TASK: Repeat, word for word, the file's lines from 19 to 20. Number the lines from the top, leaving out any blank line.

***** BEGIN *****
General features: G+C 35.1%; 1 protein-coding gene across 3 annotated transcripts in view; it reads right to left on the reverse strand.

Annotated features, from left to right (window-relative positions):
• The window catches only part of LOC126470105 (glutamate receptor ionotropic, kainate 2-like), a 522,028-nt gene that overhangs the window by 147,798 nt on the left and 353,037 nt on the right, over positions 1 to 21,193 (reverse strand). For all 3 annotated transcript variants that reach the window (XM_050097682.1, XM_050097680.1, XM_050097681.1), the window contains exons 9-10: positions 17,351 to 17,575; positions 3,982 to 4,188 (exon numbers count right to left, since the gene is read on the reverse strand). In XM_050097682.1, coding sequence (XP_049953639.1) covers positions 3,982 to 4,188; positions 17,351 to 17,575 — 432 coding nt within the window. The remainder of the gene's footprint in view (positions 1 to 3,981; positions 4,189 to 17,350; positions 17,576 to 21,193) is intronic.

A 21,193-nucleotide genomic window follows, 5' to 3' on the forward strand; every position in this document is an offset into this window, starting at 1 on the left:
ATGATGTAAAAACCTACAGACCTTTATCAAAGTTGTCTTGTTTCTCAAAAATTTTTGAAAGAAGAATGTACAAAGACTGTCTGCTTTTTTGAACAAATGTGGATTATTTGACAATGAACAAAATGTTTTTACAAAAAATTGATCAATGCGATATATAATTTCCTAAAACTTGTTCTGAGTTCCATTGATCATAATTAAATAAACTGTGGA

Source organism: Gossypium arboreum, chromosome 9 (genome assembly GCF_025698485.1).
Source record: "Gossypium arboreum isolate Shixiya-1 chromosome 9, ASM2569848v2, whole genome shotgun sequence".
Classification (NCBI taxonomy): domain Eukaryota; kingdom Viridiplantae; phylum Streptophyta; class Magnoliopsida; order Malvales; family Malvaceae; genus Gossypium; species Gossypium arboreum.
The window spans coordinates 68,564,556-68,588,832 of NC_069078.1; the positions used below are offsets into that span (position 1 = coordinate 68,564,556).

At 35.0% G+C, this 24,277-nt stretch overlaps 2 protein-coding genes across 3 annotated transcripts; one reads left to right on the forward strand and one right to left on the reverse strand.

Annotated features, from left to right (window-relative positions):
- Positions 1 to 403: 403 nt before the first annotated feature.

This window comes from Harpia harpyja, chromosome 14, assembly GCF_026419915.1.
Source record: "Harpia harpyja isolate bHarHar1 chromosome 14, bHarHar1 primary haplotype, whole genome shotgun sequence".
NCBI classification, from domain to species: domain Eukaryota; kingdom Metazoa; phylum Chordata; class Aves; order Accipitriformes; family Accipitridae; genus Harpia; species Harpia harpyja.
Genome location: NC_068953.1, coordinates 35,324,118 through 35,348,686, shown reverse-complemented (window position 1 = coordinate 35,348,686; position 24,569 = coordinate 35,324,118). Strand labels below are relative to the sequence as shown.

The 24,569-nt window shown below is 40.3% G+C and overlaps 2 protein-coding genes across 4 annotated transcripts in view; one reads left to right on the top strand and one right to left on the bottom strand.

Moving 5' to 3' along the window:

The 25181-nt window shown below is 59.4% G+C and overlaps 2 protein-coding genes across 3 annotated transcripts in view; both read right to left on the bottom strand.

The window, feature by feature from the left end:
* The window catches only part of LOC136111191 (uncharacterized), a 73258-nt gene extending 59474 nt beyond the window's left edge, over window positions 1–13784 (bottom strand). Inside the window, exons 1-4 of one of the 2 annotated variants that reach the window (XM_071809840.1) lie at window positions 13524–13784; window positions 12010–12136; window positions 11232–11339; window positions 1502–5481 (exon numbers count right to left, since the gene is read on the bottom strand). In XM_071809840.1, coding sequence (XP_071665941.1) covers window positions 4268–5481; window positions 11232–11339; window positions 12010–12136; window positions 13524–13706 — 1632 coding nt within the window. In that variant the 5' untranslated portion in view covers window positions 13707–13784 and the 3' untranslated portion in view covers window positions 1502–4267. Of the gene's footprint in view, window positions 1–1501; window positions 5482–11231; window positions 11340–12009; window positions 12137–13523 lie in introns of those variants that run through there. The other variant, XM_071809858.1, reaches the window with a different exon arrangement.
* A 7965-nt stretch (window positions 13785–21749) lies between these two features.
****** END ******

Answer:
The 25181-nt window shown below is 59.4% G+C and overlaps 2 protein-coding genes across 3 annotated transcripts in view; both read right to left on the bottom strand.

The window, feature by feature from the left end: